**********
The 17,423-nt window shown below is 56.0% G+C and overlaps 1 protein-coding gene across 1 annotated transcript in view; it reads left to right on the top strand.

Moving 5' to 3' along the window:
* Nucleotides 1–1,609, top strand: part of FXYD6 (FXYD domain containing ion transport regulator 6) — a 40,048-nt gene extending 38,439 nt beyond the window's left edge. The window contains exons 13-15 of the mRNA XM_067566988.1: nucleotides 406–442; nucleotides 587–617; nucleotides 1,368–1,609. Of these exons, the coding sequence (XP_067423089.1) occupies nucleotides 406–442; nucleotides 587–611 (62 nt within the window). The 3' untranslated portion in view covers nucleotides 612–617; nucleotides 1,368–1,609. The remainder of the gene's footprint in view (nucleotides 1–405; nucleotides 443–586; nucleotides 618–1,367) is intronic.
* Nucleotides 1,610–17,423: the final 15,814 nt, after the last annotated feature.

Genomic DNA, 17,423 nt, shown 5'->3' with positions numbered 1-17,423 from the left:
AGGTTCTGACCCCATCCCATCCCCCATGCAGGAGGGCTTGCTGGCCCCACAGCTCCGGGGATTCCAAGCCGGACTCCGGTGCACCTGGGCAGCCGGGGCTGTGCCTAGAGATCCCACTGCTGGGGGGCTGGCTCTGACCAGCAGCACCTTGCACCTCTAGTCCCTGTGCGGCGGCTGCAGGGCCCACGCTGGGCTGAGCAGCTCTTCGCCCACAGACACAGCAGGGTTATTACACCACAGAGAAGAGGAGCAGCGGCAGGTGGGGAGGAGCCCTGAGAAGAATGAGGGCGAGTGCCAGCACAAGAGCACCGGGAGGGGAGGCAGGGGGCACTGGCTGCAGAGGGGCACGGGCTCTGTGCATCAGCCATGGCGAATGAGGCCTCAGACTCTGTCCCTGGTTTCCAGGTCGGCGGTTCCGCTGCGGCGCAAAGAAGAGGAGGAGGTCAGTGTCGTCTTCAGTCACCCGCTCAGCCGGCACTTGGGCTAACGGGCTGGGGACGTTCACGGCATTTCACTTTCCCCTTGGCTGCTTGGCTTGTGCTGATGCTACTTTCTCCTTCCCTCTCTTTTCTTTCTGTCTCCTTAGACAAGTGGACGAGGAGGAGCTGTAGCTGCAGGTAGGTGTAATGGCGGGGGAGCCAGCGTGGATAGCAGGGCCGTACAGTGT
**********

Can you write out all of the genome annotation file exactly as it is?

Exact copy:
The 17,423-nt window shown below is 56.0% G+C and overlaps 1 protein-coding gene across 1 annotated transcript in view; it reads left to right on the top strand.

Moving 5' to 3' along the window:
* Nucleotides 1–1,609, top strand: part of FXYD6 (FXYD domain containing ion transport regulator 6) — a 40,048-nt gene extending 38,439 nt beyond the window's left edge. The window contains exons 13-15 of the mRNA XM_067566988.1: nucleotides 406–442; nucleotides 587–617; nucleotides 1,368–1,609. Of these exons, the coding sequence (XP_067423089.1) occupies nucleotides 406–442; nucleotides 587–611 (62 nt within the window). The 3' untranslated portion in view covers nucleotides 612–617; nucleotides 1,368–1,609. The remainder of the gene's footprint in view (nucleotides 1–405; nucleotides 443–586; nucleotides 618–1,367) is intronic.
* Nucleotides 1,610–17,423: the final 15,814 nt, after the last annotated feature.

Genomic DNA, 17,423 nt, shown 5'->3' with positions numbered 1-17,423 from the left:
AGGTTCTGACCCCATCCCATCCCCCATGCAGGAGGGCTTGCTGGCCCCACAGCTCCGGGGATTCCAAGCCGGACTCCGGTGCACCTGGGCAGCCGGGGCTGTGCCTAGAGATCCCACTGCTGGGGGGCTGGCTCTGACCAGCAGCACCTTGCACCTCTAGTCCCTGTGCGGCGGCTGCAGGGCCCACGCTGGGCTGAGCAGCTCTTCGCCCACAGACACAGCAGGGTTATTACACCACAGAGAAGAGGAGCAGCGGCAGGTGGGGAGGAGCCCTGAGAAGAATGAGGGCGAGTGCCAGCACAAGAGCACCGGGAGGGGAGGCAGGGGGCACTGGCTGCAGAGGGGCACGGGCTCTGTGCATCAGCCATGGCGAATGAGGCCTCAGACTCTGTCCCTGGTTTCCAGGTCGGCGGTTCCGCTGCGGCGCAAAGAAGAGGAGGAGGTCAGTGTCGTCTTCAGTCACCCGCTCAGCCGGCACTTGGGCTAACGGGCTGGGGACGTTCACGGCATTTCACTTTCCCCTTGGCTGCTTGGCTTGTGCTGATGCTACTTTCTCCTTCCCTCTCTTTTCTTTCTGTCTCCTTAGACAAGTGGACGAGGAGGAGCTGTAGCTGCAGGTAGGTGTAATGGCGGGGGAGCCAGCGTGGATAGCAGGGCCGTACAGTGT